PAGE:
So the White House, it appears, is ready to deliver another gift to hedge funds and banks – the corporate entities that increasingly control the nursing home industry – at the expense of the sick and elderly and their families.

It’s no wonder why corporate lobbyists working for the nursing home industry have made killing the CMS proposal a top priority: unlike the public court system (where trials are open to the public, press and regulators), nursing homes benefit enormously from the secretive system of arbitration, where the facts about abuses can be (and often are) buried. “Confidentiality” provisions – which really translate into gag orders – and non-transparent, non-public handling make it easier for systemic problems to stay hidden, and to continue.

If nursing homes are permitted to continue opting out of the civil justice system, we can expect to see lower levels of care, and higher numbers of preventable injuries and deaths. If they succeed in keeping families out of court, the potential savings to their bottom line are enormous when you consider that abuse is very widespread (according to the government’s own study).  Public Justice, our national public interest law firm and advocacy organization, set forth an extensive factual and legal case in support of the CMS proposal, where a great deal more background is available.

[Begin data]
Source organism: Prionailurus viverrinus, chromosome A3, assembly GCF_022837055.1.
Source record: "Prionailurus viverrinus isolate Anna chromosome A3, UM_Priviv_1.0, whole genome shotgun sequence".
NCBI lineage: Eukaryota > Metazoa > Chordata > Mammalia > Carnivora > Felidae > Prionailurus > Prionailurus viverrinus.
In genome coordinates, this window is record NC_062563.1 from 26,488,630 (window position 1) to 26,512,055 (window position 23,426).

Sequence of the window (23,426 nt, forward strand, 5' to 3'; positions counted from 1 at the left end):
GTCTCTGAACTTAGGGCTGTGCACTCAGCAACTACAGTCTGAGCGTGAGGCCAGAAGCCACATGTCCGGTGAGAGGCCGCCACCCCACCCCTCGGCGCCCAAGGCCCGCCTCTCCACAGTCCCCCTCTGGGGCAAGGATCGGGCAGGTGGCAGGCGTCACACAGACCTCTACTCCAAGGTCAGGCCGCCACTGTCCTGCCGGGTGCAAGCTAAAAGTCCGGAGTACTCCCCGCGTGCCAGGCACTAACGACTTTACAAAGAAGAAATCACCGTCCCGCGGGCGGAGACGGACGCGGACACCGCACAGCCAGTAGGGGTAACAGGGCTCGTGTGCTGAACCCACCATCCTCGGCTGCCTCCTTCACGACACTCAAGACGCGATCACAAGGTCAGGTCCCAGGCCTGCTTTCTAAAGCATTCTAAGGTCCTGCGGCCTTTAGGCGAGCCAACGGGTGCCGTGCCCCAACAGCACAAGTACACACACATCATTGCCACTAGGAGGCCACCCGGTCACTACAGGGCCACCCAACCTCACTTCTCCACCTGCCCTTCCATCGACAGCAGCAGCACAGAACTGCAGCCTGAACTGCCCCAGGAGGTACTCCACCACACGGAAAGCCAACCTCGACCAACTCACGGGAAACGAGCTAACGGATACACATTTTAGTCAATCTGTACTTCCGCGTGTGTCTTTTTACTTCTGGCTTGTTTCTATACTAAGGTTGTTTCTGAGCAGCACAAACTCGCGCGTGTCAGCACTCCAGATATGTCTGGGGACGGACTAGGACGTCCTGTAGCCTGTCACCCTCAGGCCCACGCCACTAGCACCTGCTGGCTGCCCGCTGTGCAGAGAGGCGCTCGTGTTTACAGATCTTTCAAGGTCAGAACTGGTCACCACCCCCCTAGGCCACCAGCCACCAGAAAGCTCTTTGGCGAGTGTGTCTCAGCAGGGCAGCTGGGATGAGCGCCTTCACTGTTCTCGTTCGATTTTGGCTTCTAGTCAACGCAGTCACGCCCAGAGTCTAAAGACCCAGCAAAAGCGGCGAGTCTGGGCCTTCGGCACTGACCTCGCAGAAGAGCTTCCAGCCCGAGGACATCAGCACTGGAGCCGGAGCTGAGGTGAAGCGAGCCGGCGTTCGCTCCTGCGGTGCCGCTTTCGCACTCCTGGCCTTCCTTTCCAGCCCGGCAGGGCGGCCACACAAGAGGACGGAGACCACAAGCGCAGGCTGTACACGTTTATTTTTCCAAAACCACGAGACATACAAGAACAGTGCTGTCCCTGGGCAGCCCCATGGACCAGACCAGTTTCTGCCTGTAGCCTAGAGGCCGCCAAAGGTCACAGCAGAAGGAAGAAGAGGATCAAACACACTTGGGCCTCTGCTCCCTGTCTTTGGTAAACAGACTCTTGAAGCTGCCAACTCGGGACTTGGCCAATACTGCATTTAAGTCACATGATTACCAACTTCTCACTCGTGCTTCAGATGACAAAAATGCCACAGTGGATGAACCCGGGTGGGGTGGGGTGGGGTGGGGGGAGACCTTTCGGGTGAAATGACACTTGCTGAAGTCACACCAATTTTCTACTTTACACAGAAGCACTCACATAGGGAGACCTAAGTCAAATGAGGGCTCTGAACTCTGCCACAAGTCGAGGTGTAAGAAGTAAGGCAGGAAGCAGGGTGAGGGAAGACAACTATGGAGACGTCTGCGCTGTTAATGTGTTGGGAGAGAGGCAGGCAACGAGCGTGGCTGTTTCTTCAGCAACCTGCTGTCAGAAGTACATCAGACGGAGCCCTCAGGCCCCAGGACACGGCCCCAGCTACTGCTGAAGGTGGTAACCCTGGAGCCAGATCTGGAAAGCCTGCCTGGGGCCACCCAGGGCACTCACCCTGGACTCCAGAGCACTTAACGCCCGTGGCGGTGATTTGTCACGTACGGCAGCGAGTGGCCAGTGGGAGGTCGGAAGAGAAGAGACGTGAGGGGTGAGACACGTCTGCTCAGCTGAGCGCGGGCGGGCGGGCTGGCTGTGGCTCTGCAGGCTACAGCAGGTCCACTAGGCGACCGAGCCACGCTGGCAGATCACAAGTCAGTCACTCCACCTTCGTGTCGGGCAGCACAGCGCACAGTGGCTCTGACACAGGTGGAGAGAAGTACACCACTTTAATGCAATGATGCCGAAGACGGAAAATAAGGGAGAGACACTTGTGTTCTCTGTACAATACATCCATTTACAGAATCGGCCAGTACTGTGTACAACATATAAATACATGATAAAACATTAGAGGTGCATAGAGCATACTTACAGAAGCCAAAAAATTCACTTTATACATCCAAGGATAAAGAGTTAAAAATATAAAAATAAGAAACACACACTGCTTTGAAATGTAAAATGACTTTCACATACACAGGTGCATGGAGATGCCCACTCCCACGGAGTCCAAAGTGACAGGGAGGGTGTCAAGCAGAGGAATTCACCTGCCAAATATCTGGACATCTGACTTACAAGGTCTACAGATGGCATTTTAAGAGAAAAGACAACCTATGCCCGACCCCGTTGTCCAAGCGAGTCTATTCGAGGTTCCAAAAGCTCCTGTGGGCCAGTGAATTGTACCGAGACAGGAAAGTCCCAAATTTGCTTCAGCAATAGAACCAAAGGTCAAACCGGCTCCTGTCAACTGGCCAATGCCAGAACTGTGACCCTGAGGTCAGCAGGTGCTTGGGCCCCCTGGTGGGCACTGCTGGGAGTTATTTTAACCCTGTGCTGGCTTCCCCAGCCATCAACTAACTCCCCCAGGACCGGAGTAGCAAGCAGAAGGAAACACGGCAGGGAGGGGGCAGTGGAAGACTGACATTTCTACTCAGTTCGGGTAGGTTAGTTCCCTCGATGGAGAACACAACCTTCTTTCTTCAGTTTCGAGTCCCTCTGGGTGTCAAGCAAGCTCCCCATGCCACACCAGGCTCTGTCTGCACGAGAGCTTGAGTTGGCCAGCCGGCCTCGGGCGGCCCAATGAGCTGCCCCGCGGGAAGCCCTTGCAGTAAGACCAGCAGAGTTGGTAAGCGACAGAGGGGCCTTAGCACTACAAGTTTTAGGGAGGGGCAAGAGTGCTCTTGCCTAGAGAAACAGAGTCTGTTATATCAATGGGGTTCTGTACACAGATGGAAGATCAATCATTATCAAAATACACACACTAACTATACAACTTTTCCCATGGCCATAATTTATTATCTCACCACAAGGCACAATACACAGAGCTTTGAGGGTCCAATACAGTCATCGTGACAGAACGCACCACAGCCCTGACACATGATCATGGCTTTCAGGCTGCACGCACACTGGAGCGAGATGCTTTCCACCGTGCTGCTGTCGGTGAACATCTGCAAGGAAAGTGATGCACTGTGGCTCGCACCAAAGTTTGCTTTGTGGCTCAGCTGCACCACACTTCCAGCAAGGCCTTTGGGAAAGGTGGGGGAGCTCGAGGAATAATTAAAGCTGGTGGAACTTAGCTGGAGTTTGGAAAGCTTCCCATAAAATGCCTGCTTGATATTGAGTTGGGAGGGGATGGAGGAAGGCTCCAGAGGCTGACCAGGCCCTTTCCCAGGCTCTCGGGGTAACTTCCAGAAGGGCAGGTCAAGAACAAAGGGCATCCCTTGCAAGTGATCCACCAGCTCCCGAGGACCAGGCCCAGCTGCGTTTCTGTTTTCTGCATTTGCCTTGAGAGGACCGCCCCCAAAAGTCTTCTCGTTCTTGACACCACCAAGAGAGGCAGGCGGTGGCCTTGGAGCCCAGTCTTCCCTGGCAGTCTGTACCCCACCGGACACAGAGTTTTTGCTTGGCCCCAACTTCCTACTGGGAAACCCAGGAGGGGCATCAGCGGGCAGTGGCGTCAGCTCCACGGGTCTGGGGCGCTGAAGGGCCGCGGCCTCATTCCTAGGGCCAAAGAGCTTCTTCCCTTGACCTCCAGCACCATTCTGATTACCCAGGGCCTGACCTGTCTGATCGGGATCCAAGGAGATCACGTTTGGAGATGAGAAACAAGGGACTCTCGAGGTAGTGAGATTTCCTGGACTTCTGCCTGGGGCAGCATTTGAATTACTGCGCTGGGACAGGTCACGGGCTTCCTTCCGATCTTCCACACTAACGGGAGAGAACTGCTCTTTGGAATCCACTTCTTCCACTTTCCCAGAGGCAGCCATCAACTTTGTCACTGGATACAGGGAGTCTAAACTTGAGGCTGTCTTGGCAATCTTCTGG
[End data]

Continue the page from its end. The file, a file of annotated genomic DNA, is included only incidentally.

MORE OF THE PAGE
Consider just a handful of the plaintiffs who were able to successfully challenge nursing homes in court:

  • A 90-year-old woman allowed to languish with a festering pressure sore, acute appendicitis, and a urinary tract infection so severe it has entered her blood.
  • A diabetic patient injected with the incorrect dose of insulin, sending them into hypoglycemic shock and causing brain damage.
  • An 81-year-old man who was viciously beaten by a roommate who’d been involved in 30 assaults prior to moving in with the victim.
  • An 87-year-old woman whose calls for help were ignored after she fell and broke her hip.

Had any of those patients been subject to an arbitration clause – as no doubt many future cases would be if the Administration folds to pressure from for-profit homes – they likely would have never had a chance to have their case heard by a jury.